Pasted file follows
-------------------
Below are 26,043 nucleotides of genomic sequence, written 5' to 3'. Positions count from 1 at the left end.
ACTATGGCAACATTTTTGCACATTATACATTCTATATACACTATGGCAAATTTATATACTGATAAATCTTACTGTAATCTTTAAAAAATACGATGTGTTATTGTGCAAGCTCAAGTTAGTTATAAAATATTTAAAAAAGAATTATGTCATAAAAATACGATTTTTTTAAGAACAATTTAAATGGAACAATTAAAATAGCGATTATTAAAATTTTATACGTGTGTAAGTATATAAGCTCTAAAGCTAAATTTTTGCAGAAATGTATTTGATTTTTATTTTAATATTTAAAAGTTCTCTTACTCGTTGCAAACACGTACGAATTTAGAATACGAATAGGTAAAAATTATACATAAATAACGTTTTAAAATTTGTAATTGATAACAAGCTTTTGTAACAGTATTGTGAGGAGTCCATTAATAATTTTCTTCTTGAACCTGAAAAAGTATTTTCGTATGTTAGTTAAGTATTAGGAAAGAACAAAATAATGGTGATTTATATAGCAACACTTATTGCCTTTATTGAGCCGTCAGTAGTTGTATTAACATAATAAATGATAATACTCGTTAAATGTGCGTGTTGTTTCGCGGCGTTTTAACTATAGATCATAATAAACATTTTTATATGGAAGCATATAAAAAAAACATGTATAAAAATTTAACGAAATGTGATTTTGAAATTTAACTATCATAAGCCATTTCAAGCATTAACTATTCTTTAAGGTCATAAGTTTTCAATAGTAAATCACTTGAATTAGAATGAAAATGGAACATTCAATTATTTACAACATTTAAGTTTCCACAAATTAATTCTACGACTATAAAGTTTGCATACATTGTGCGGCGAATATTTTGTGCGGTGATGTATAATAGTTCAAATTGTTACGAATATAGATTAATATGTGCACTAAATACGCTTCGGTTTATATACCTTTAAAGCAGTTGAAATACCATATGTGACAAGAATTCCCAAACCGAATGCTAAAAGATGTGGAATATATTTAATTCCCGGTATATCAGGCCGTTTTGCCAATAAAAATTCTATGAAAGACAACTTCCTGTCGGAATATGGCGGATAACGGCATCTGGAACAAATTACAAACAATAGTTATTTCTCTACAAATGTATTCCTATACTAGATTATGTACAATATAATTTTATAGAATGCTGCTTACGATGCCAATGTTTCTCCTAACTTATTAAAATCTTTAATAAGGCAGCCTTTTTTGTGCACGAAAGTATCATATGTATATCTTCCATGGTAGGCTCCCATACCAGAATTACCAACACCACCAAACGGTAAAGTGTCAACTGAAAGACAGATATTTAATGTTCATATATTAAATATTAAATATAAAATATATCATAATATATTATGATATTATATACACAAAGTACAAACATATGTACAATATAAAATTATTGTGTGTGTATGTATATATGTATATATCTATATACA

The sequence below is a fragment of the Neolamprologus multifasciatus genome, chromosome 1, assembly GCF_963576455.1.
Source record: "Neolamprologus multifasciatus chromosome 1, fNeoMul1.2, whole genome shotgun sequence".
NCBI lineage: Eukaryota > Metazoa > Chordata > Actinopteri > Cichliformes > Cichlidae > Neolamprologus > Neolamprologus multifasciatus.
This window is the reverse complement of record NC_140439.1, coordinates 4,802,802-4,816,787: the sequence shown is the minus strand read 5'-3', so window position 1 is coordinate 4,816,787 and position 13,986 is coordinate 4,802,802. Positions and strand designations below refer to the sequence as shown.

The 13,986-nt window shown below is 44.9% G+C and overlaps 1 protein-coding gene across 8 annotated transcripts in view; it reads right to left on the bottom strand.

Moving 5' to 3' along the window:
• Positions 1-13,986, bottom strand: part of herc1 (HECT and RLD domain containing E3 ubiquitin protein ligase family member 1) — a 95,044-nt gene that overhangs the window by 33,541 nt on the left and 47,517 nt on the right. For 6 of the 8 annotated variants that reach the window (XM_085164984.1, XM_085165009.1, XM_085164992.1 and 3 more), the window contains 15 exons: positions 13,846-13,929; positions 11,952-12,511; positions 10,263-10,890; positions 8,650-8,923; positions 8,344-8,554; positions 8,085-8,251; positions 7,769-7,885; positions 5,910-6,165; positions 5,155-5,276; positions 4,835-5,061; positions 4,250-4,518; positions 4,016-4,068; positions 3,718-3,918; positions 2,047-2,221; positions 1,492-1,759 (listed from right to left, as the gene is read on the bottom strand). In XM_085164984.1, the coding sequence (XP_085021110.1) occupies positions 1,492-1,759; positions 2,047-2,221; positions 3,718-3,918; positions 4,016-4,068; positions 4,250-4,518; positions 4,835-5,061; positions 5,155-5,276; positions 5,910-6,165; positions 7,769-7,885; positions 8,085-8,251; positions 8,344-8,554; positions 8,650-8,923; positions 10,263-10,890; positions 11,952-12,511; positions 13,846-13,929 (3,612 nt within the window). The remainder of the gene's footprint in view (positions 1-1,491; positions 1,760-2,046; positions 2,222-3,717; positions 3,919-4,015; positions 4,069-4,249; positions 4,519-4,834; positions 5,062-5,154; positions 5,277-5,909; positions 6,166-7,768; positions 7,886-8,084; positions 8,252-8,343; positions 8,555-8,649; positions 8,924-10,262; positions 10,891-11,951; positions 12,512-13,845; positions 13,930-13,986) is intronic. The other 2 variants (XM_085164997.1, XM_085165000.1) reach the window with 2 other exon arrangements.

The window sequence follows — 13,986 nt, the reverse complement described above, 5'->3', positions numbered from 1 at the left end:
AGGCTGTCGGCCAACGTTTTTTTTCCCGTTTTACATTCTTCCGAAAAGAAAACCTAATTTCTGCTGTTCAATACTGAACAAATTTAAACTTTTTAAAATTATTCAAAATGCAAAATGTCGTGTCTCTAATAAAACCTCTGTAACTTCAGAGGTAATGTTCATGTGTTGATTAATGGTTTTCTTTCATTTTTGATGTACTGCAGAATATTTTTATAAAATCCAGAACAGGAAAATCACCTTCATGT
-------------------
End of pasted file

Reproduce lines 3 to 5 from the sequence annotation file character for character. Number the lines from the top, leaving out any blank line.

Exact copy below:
The sequence below is a fragment of the Neolamprologus multifasciatus genome, chromosome 1, assembly GCF_963576455.1.
Source record: "Neolamprologus multifasciatus chromosome 1, fNeoMul1.2, whole genome shotgun sequence".
NCBI lineage: Eukaryota > Metazoa > Chordata > Actinopteri > Cichliformes > Cichlidae > Neolamprologus > Neolamprologus multifasciatus.